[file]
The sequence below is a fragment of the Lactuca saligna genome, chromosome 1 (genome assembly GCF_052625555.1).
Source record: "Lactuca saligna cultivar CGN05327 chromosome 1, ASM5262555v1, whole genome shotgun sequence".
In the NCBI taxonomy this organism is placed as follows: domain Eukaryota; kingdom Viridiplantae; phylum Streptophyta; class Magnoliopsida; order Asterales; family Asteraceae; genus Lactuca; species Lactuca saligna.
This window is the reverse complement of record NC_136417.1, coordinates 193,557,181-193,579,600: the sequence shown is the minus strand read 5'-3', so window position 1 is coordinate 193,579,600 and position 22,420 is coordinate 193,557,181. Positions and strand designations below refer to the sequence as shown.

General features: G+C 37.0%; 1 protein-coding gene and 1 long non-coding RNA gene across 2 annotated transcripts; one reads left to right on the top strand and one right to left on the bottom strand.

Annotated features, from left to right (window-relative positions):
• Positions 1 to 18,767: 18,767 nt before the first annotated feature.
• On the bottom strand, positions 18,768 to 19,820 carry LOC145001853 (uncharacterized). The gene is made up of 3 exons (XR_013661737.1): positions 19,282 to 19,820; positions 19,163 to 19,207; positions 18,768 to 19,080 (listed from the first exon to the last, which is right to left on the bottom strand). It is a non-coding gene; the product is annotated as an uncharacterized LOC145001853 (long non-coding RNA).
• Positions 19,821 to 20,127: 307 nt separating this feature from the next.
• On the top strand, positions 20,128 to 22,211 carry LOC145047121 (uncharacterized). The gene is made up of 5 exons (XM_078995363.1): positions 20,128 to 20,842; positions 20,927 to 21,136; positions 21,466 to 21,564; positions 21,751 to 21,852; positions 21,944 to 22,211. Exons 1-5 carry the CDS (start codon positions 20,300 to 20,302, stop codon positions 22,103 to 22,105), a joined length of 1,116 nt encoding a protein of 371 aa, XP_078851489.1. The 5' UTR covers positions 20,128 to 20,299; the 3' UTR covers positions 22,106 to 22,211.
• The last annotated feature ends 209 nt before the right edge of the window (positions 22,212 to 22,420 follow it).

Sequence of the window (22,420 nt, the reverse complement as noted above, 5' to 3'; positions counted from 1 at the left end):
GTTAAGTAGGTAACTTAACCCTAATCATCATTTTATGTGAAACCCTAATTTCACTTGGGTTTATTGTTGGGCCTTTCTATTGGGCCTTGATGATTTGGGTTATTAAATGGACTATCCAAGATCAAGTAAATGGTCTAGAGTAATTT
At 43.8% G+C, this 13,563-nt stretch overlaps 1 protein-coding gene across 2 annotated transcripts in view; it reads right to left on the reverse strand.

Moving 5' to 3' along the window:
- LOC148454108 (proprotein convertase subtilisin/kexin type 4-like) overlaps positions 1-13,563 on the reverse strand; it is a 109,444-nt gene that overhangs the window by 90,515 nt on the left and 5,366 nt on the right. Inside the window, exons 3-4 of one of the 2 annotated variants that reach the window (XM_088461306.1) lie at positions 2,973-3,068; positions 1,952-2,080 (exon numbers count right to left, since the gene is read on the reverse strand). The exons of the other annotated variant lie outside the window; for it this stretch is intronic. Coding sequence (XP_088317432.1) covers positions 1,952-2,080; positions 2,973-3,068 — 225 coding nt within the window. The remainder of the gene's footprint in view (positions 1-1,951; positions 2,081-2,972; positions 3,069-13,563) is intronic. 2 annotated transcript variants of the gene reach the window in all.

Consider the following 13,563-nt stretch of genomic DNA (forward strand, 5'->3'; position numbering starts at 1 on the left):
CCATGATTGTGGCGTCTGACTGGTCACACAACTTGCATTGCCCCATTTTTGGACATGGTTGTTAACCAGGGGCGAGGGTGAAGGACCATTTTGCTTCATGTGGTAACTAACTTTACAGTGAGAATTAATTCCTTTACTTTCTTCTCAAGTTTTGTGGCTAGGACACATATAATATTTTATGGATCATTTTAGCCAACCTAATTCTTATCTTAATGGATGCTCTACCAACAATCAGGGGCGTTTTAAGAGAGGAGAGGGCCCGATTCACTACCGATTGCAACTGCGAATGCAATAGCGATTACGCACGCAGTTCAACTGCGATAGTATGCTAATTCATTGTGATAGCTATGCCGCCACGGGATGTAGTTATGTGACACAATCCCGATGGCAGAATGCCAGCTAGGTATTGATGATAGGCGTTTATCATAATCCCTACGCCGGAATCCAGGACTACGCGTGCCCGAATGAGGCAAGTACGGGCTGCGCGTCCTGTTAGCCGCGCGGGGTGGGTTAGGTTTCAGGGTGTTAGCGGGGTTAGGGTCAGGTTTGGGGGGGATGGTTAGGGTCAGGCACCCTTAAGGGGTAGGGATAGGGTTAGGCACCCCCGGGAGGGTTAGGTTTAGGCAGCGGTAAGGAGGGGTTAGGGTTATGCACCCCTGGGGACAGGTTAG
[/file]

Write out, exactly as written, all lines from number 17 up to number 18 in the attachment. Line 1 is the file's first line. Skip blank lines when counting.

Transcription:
Consider the following 13,563-nt stretch of genomic DNA (forward strand, 5'->3'; position numbering starts at 1 on the left):
CCATGATTGTGGCGTCTGACTGGTCACACAACTTGCATTGCCCCATTTTTGGACATGGTTGTTAACCAGGGGCGAGGGTGAAGGACCATTTTGCTTCATGTGGTAACTAACTTTACAGTGAGAATTAATTCCTTTACTTTCTTCTCAAGTTTTGTGGCTAGGACACATATAATATTTTATGGATCATTTTAGCCAACCTAATTCTTATCTTAATGGATGCTCTACCAACAATCAGGGGCGTTTTAAGAGAGGAGAGGGCCCGATTCACTACCGATTGCAACTGCGAATGCAATAGCGATTACGCACGCAGTTCAACTGCGATAGTATGCTAATTCATTGTGATAGCTATGCCGCCACGGGATGTAGTTATGTGACACAATCCCGATGGCAGAATGCCAGCTAGGTATTGATGATAGGCGTTTATCATAATCCCTACGCCGGAATCCAGGACTACGCGTGCCCGAATGAGGCAAGTACGGGCTGCGCGTCCTGTTAGCCGCGCGGGGTGGGTTAGGTTTCAGGGTGTTAGCGGGGTTAGGGTCAGGTTTGGGGGGGATGGTTAGGGTCAGGCACCCTTAAGGGGTAGGGATAGGGTTAGGCACCCCCGGGAGGGTTAGGTTTAGGCAGCGGTAAGGAGGGGTTAGGGTTATGCACCCCTGGGGACAGGTTAG